Causes of Ski Boot Ankle Pain


Agonizing ski boot related ankle pain can interfere with your enjoyment of the sport. Determining the cause of your discomfort may be a complicated process. Contributing factors may include boot choice, boot fit, foot or ankle irregularities or a combination of all of the above. In some cases, your skiing technique may be the culprit.

Function of Ski Boots

Since skiing movements initiate in the feet and ankles, your ski boots are your most important pieces of equipment. The boots must be flexible enough to allow forward and lateral flexing ankle movements, but stiff enough to offer support. A boot that is too soft or too stiff for the skier's ankle strength and skill will force her to use dysfunctional ankle movements, which may eventually cause pain.


Val D'Isere boot fitter Bernard Chesneau explains that many people over-tighten their ski boots for balance, but doing so creates a false sense of confidence. Chesneau argues that balance is your responsibility, not your boots. Tightening your ski boots will cut off circulation and cause cramping, which may in turn cause ankle pain.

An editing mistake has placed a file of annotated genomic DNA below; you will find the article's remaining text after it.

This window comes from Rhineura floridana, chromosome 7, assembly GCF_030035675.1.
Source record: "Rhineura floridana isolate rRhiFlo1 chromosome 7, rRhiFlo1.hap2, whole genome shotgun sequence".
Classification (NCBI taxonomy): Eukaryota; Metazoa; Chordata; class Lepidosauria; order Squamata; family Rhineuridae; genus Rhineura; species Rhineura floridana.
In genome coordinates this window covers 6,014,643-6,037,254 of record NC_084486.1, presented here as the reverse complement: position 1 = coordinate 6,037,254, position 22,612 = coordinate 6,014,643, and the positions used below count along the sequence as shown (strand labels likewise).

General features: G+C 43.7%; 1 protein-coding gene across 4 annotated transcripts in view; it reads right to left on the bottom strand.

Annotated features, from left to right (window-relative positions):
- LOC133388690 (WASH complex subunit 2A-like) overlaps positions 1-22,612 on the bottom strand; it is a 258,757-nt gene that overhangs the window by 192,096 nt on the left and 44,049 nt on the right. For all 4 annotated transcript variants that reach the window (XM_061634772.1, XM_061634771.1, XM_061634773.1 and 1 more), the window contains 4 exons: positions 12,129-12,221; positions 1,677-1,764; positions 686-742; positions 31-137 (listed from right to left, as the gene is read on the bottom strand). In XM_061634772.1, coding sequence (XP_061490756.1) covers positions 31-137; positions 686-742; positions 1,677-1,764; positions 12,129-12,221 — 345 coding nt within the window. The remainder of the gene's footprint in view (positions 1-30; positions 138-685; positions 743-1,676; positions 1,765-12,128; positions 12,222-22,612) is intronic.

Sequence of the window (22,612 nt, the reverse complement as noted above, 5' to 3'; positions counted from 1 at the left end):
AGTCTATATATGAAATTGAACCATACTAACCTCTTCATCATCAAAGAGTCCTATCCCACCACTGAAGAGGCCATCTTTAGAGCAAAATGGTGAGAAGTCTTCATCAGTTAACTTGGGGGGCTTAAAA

Size Matters

The boot fitters at Inner Bootworks in Stowe, Vermont, warn that purchasing boots that are too big may also cause ankle pain. These boots may cause what they call ankle and heel slop, which means your foot is bouncing around inside the boot. Chesneau agrees, and explains that over-sized ski boots cause the ankle sits too low in relation to the boot's designated ankle pocket area. Ski turning biomechanics are compromised when the ankle does not sit in the proper position. These faulty movement patterns may cause ankle pain.


Ski instructor Kurt Reno of Boston Mills Ski Hill in Ohio advocates smooth turn initiation as a means of preventing ankle pain. A smooth turn initiation helps skiers carve clean, controlled arcs. Abrupt initiations are jerky. They cause the skier to bang her ankles against the side of the boot, causing pain. Begin a ski turn by gently and gradually tipping your skis on to their edges.


Most serious skiers eventually arrange for foot beds and boot alignment. Professional boot fitters take into account your foot's unique shape, and mold the boot's inner lining to a suitable shape. Skiing alignment, also called canting, corrects your actual skiing stance. Some people need more forward canting, whereas other may need to be more upright. Be ready to tell the boot fitter the types of ankle pains your are experiencing, and when you experience them.


While canting and alignment are helpful, Howard Dananberg warns that skiers should select boots suitable to their level. In an article in the December, 2002 edition of "Podiatry Today," he explains that a recreational skier who skis 15 days a year will not be comfortable in a stiff, expert boot.